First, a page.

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Unseasonal rains raise drought fears: Scientists

Unseasonal rains raise drought fears: Scientists
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With the threat of El Nino already looming large over the monsoon schedule, the rains in March is set to further hit its timely arrival. According to the India Metrological Department’s (IMD) internal committee report, the downfall of temperature in the northern parts of the country will affect the monsoon by 42 per cent.

To analyse the impact of unseasonal rains, the IMD has prepared an internal report on the basis of data from 1980 to 2010. According to the report, in the years 1980-82, 83, 84, 85 and 2005-06 the country had witnessed irregular rain during the months of  March-April, which had decreased the temperature by 2 degree Celsius.

As per the findings of the report, the monsoons were delayed in all the seven years. On the basis of the data, weather scientists are predicting the similar kind of development this year too. Talking to Millennium Post, IMD Director BP Yadav said: “There are instances when monsoons were delayed due to unseasonal rains, but at the same time, there are other cases where monsoons were not delayed despite heavy unseasonal rainfall. Apart from this, there are other factors too, that influence the  timing of the monsoons.”

According to agriculture scientist Dr Dhruv Kumar, the delay in monsoon will hit the Kharif crops badly, which may create a drought-like situation. Months of June, July and August are the sowing period for Kharif crops and if there will be a delay in monsoons, it will badly affect the production of rice and other Kharif crops like maize, sorghum, pearl millet/bajra, finger millet/ragi (cereals), arhar (pulses), soyabean, groundnut (oilseeds), cotton, etc.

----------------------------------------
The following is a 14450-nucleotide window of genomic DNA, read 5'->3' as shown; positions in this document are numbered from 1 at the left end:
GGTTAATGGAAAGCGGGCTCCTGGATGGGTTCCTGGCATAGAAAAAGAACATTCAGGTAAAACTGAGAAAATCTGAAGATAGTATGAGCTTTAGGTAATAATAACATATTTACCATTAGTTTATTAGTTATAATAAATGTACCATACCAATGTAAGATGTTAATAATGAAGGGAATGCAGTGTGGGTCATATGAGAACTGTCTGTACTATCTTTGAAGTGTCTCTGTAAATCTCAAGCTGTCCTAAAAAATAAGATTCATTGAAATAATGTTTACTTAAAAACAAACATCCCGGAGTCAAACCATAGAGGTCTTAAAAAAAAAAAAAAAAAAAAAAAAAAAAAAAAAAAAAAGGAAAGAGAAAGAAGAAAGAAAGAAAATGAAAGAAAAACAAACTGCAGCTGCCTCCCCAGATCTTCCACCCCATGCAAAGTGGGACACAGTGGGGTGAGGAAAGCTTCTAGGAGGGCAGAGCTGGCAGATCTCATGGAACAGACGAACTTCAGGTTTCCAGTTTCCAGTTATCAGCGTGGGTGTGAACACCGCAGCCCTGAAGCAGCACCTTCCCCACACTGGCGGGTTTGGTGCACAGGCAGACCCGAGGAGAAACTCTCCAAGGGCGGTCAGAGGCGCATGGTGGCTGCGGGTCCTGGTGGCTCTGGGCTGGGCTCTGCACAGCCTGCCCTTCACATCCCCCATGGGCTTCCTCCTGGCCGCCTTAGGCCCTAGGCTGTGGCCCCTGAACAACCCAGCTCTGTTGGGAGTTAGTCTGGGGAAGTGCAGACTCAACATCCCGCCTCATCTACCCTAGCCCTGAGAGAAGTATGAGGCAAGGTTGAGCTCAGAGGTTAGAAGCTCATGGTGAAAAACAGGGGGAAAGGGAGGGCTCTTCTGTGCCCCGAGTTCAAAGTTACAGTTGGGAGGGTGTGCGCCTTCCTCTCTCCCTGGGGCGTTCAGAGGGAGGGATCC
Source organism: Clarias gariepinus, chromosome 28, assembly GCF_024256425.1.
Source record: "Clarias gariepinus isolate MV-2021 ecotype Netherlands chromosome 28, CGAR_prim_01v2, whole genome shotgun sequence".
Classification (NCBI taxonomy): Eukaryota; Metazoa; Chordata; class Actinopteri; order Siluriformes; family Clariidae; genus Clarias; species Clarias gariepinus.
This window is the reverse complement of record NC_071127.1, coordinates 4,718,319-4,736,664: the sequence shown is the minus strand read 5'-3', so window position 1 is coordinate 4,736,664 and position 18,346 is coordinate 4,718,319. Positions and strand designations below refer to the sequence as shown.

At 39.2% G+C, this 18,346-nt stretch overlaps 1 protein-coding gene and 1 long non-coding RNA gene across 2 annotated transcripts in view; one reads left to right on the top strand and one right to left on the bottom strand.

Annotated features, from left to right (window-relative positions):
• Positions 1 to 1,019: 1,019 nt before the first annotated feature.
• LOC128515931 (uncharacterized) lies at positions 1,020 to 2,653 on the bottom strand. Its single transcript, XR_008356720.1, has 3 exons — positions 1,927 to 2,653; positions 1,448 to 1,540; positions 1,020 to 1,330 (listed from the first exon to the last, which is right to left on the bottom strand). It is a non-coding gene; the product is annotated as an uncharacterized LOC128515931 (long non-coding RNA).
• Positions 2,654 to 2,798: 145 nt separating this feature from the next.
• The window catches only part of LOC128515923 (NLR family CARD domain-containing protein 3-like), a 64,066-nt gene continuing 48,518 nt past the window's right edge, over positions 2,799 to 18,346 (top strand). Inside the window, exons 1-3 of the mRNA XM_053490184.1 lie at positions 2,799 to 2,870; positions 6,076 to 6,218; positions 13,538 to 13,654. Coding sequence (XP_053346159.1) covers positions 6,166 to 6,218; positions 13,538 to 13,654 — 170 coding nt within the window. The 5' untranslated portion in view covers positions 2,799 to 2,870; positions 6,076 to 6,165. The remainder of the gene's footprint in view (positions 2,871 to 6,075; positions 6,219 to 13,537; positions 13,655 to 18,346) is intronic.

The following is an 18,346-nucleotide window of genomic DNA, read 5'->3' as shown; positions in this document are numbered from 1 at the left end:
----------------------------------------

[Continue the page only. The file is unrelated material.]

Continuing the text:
The Rabi crops such as wheat, barley, oats (cereals), chickpea/gram (pulses), linseed, mustard (oilseeds) etc, are also badly affected due to the unseasonal rains. The state governments have initiated moves to assess the loss of standing crops due to sudden rains that hit the
country recently.

The heavy rains and hailstorms have damaged wheat crops. Wheat needs high temperatures to ripen and be ready for reaping but rains have played spoilsport this year. As per rough estimation, the production of wheat could remain below 50 lakh tone in comparison to the last year’s production report. The experts are predicting a calculated loss of wheat by four to five per cent this year.
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